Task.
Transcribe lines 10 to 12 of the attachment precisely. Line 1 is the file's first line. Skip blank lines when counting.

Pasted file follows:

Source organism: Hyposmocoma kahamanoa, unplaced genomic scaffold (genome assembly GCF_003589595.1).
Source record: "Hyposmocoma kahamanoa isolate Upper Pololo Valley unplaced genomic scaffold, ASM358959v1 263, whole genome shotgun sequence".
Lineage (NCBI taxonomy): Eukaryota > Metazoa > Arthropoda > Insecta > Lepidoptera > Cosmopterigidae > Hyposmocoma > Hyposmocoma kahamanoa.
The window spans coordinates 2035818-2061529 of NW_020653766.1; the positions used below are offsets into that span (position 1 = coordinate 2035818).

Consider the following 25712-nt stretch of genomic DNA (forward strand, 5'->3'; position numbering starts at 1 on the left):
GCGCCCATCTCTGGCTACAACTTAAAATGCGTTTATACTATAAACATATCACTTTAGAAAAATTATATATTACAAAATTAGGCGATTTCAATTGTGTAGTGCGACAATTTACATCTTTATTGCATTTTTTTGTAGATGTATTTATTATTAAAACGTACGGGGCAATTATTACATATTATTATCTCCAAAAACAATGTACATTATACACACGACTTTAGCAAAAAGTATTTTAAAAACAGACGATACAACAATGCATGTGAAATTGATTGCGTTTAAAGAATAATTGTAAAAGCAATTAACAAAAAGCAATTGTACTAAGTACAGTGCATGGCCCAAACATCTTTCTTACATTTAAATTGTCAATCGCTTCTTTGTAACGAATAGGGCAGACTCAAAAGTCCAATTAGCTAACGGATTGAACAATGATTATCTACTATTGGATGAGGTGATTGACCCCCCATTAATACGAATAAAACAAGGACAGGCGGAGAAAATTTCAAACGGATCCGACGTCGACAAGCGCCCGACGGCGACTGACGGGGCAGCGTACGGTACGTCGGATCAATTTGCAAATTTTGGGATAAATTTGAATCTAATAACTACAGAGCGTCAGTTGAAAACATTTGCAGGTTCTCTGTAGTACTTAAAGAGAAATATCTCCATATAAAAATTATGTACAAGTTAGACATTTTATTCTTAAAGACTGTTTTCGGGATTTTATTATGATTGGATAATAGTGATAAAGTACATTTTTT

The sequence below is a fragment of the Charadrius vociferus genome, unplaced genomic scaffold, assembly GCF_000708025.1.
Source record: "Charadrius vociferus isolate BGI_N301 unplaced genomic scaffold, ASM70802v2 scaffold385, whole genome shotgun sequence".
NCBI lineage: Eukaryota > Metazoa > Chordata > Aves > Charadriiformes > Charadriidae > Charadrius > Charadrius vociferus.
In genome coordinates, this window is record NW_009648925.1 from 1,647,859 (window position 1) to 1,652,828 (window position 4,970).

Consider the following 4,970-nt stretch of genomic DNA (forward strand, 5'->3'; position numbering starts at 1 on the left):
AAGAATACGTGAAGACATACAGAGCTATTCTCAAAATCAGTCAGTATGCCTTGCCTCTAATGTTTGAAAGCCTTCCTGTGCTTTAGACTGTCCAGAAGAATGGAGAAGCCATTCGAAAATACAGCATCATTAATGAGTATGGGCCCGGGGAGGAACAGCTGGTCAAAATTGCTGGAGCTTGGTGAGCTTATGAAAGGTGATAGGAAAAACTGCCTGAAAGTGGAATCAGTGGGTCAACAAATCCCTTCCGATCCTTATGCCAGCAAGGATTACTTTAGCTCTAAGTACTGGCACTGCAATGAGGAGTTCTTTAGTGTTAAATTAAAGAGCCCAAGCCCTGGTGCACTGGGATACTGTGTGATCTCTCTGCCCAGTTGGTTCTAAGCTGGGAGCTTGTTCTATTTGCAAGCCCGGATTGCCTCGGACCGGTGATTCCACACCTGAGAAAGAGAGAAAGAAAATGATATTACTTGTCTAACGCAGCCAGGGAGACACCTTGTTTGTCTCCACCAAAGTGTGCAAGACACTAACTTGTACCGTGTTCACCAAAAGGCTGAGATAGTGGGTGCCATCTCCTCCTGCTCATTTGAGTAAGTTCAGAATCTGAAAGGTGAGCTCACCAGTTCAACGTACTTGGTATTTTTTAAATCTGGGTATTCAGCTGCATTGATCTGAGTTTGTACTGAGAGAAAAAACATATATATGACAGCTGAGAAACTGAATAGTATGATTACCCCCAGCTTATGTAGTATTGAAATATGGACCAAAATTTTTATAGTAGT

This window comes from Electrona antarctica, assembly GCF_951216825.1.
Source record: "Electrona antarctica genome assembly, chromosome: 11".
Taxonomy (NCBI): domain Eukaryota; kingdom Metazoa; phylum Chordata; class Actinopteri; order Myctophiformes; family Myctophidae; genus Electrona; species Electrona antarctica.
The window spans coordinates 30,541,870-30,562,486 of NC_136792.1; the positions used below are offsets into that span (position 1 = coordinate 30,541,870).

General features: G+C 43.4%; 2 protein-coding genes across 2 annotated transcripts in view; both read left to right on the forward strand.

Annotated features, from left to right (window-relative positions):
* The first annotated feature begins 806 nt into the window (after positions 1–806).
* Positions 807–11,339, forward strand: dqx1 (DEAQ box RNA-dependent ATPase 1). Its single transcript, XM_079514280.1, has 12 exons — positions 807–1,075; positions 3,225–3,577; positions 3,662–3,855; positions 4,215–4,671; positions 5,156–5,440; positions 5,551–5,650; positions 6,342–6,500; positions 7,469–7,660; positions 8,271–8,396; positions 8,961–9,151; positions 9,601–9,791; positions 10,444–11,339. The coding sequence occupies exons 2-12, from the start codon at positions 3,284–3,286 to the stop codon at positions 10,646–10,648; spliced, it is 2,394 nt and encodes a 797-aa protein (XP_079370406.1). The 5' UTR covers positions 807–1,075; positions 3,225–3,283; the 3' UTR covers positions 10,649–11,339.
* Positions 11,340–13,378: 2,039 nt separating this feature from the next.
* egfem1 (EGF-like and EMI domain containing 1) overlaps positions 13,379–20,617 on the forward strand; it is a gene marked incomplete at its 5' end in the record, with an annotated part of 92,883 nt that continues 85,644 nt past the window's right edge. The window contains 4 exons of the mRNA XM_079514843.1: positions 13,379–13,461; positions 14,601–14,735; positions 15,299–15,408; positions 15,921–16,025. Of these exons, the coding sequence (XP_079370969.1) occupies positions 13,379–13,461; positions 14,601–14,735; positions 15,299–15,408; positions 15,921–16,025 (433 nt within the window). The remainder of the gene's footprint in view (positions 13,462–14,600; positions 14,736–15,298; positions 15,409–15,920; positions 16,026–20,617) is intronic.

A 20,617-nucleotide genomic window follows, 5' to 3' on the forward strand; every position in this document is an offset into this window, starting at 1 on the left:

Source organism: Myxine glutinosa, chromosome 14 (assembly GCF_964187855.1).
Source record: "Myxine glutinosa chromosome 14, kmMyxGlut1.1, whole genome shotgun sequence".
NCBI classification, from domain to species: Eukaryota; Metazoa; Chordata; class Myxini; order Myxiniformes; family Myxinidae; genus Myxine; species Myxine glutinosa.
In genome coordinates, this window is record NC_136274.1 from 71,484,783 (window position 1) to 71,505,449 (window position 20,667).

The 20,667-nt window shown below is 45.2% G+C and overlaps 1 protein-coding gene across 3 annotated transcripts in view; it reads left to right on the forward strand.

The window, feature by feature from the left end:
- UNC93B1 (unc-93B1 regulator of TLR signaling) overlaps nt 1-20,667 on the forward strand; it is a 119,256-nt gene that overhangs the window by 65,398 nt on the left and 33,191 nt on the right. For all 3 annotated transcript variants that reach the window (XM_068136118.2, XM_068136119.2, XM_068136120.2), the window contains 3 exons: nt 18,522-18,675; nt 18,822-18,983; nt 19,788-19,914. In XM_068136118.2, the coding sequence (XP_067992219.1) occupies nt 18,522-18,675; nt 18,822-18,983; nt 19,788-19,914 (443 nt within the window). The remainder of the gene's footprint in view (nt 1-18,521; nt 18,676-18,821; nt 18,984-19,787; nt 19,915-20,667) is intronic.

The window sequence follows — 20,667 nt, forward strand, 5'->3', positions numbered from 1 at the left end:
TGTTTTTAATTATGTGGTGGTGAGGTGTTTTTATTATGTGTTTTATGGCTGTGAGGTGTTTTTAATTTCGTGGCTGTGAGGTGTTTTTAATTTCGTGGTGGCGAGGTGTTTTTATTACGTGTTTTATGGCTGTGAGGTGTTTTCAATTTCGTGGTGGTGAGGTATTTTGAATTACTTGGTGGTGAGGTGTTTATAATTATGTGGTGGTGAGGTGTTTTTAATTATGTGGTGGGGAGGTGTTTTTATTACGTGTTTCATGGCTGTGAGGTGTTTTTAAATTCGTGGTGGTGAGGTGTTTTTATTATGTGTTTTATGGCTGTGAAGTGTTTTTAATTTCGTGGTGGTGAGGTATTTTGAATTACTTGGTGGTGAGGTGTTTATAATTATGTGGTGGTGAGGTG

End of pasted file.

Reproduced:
In genome coordinates, this window is record NW_009648925.1 from 1,647,859 (window position 1) to 1,652,828 (window position 4,970).

Consider the following 4,970-nt stretch of genomic DNA (forward strand, 5'->3'; position numbering starts at 1 on the left):
AAGAATACGTGAAGACATACAGAGCTATTCTCAAAATCAGTCAGTATGCCTTGCCTCTAATGTTTGAAAGCCTTCCTGTGCTTTAGACTGTCCAGAAGAATGGAGAAGCCATTCGAAAATACAGCATCATTAATGAGTATGGGCCCGGGGAGGAACAGCTGGTCAAAATTGCTGGAGCTTGGTGAGCTTATGAAAGGTGATAGGAAAAACTGCCTGAAAGTGGAATCAGTGGGTCAACAAATCCCTTCCGATCCTTATGCCAGCAAGGATTACTTTAGCTCTAAGTACTGGCACTGCAATGAGGAGTTCTTTAGTGTTAAATTAAAGAGCCCAAGCCCTGGTGCACTGGGATACTGTGTGATCTCTCTGCCCAGTTGGTTCTAAGCTGGGAGCTTGTTCTATTTGCAAGCCCGGATTGCCTCGGACCGGTGATTCCACACCTGAGAAAGAGAGAAAGAAAATGATATTACTTGTCTAACGCAGCCAGGGAGACACCTTGTTTGTCTCCACCAAAGTGTGCAAGACACTAACTTGTACCGTGTTCACCAAAAGGCTGAGATAGTGGGTGCCATCTCCTCCTGCTCATTTGAGTAAGTTCAGAATCTGAAAGGTGAGCTCACCAGTTCAACGTACTTGGTATTTTTTAAATCTGGGTATTCAGCTGCATTGATCTGAGTTTGTACTGAGAGAAAAAACATATATATGACAGCTGAGAAACTGAATAGTATGATTACCCCCAGCTTATGTAGTATTGAAATATGGACCAAAATTTTTATAGTAGT